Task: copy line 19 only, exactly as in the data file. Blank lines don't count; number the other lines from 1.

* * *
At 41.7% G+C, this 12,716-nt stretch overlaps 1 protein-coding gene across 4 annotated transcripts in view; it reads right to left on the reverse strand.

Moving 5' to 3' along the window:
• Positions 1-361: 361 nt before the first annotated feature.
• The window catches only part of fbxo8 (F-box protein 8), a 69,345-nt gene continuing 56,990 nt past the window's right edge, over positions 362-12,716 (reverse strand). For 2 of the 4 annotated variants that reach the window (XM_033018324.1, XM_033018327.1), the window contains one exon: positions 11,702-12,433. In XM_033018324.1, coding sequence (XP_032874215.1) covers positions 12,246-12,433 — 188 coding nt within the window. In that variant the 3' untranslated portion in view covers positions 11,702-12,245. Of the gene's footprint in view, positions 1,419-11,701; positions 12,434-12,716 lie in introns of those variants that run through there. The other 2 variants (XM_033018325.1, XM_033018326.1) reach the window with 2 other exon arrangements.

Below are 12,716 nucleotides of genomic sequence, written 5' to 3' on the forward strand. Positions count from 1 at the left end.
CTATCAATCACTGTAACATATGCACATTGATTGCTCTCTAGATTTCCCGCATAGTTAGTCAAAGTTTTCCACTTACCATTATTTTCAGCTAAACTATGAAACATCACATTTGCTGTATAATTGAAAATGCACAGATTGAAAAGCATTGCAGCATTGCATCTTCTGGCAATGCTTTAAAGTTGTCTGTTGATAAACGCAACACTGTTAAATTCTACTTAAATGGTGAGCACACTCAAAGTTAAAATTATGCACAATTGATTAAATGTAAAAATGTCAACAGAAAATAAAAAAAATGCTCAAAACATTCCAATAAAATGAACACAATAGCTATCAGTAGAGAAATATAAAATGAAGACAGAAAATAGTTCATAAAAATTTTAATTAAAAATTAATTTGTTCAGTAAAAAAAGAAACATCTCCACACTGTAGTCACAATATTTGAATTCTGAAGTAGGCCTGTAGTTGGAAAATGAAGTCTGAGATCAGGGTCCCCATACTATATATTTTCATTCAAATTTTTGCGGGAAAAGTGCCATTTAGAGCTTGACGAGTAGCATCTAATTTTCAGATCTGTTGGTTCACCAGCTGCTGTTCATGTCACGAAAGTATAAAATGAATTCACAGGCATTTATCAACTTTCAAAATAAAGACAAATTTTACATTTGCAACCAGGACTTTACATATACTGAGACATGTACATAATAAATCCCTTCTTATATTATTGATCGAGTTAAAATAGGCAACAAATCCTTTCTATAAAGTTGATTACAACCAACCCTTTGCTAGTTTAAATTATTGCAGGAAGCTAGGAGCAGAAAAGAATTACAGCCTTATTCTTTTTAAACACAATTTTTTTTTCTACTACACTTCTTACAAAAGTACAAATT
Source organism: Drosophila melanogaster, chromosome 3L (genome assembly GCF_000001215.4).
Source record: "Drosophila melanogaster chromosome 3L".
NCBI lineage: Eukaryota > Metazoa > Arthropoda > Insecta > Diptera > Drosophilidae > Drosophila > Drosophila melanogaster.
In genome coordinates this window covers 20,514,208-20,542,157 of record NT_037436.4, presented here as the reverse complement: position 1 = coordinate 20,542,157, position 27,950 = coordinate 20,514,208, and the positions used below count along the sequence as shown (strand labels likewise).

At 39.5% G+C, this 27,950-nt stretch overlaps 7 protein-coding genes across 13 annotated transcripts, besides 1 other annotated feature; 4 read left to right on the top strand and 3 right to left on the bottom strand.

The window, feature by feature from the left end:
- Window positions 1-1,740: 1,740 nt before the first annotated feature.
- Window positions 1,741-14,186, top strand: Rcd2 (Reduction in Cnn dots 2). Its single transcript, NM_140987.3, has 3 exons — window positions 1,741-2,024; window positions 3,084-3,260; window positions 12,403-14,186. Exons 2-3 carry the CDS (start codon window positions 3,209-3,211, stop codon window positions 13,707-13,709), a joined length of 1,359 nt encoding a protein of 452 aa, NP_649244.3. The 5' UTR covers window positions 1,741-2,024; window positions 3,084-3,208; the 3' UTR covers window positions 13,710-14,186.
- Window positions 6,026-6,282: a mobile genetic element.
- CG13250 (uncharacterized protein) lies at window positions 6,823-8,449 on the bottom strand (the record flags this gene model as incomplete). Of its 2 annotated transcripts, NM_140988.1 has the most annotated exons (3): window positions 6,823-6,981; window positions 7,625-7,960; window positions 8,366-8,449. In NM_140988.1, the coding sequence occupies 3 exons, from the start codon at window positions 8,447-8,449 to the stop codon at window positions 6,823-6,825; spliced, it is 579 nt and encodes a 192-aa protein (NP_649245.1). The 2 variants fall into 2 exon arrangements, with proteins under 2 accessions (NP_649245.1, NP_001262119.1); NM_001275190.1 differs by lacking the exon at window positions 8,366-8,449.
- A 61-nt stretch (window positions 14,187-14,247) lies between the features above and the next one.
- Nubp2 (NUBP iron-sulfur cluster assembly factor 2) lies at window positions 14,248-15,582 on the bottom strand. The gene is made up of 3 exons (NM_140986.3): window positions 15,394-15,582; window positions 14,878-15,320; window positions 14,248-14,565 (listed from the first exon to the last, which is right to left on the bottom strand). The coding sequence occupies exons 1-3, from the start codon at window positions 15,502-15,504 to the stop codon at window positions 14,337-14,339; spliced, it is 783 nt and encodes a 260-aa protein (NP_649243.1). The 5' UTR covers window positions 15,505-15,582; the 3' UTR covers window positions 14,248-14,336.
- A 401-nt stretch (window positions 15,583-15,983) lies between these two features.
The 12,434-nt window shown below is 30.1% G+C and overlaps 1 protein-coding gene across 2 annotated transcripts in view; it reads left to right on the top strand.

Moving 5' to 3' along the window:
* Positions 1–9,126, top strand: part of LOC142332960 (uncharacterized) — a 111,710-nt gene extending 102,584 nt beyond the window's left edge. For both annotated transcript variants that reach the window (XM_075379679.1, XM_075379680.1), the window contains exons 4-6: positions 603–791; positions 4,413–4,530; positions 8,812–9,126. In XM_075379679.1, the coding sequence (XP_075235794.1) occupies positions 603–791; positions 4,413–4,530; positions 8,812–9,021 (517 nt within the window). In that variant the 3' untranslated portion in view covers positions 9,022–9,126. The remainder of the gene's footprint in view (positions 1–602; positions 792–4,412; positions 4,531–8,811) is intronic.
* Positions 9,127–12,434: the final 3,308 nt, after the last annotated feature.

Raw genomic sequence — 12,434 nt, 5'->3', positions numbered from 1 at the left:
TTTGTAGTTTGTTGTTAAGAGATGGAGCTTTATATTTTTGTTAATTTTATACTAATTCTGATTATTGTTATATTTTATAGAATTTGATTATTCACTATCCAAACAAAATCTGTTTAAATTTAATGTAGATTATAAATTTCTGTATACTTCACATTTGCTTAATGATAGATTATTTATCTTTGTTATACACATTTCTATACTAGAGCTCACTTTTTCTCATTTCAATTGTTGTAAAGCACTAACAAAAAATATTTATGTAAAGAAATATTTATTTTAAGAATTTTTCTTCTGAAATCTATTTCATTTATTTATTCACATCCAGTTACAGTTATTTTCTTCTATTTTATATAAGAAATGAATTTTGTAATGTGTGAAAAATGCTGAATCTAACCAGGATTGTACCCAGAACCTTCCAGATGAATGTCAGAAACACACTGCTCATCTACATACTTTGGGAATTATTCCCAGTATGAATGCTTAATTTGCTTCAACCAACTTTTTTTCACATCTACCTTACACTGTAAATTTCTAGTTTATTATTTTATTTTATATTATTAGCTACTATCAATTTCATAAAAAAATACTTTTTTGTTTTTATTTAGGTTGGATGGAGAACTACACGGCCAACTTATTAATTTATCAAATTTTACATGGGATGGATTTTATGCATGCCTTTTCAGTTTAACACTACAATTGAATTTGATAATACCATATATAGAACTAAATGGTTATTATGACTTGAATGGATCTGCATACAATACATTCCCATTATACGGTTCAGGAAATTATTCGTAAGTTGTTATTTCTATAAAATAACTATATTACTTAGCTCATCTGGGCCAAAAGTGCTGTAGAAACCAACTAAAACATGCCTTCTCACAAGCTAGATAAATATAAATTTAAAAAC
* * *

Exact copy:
- A 401-nt stretch (window positions 15,583-15,983) lies between these two features.